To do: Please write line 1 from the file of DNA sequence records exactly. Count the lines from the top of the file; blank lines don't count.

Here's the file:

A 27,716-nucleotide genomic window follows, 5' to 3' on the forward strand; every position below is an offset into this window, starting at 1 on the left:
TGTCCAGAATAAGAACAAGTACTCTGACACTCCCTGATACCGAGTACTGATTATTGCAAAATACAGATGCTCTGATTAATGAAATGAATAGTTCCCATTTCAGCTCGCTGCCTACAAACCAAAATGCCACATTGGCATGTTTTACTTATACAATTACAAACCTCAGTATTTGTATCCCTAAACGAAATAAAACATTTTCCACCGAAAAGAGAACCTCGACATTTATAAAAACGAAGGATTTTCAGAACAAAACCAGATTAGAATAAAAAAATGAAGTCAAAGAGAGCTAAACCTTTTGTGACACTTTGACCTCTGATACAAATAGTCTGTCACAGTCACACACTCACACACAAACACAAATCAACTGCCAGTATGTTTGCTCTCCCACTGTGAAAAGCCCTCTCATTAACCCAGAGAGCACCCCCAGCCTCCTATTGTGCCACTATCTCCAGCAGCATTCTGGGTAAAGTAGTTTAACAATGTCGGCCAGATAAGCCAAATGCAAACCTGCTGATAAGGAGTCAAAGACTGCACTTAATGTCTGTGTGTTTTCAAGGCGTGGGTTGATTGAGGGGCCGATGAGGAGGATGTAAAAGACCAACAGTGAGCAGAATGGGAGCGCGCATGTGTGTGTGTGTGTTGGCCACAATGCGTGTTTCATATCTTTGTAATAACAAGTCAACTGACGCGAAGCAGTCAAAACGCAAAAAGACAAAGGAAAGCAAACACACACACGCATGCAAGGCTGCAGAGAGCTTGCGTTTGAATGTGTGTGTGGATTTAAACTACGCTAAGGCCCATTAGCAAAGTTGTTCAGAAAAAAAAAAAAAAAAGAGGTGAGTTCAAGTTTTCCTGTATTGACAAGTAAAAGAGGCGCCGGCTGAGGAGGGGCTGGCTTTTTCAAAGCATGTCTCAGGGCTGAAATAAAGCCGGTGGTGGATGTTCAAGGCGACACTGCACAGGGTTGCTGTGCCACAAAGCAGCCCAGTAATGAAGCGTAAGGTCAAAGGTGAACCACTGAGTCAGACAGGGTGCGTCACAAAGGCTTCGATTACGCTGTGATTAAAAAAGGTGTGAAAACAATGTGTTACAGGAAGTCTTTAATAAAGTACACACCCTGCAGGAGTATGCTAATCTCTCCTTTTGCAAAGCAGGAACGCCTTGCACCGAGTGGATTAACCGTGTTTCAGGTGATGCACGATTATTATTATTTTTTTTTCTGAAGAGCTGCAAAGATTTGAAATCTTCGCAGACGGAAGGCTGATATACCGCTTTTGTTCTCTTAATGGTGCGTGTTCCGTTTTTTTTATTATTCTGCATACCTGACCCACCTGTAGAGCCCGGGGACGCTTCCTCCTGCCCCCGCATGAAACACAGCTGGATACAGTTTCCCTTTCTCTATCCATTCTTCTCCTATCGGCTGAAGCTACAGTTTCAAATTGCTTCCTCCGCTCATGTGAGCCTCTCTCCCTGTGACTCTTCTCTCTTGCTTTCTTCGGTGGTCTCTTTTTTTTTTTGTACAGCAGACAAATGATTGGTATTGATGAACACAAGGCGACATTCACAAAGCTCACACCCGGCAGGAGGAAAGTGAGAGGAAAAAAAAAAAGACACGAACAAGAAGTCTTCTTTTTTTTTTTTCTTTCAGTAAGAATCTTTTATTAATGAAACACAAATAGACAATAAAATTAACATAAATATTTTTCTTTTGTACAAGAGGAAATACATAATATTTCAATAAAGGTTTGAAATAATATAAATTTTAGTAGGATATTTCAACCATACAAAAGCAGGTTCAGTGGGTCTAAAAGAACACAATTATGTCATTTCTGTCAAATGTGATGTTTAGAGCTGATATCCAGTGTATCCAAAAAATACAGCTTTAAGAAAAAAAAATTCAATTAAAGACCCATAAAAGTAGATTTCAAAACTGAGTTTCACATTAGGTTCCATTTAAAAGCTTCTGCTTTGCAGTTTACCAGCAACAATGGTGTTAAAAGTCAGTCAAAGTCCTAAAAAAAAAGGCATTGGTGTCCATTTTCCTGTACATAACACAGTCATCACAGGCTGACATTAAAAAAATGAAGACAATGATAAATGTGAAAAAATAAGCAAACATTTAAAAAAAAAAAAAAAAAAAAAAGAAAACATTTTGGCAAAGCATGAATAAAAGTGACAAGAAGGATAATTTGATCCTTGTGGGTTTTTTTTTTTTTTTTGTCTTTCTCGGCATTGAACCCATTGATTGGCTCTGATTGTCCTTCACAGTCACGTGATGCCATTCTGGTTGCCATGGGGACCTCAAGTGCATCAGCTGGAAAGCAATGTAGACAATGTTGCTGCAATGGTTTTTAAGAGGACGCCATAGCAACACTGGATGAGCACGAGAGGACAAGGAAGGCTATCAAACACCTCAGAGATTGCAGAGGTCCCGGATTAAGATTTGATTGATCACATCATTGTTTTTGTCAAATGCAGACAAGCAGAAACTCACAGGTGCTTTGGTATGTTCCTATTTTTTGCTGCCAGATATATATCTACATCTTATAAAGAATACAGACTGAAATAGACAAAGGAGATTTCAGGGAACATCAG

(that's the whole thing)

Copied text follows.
A 27,716-nucleotide genomic window follows, 5' to 3' on the forward strand; every position below is an offset into this window, starting at 1 on the left: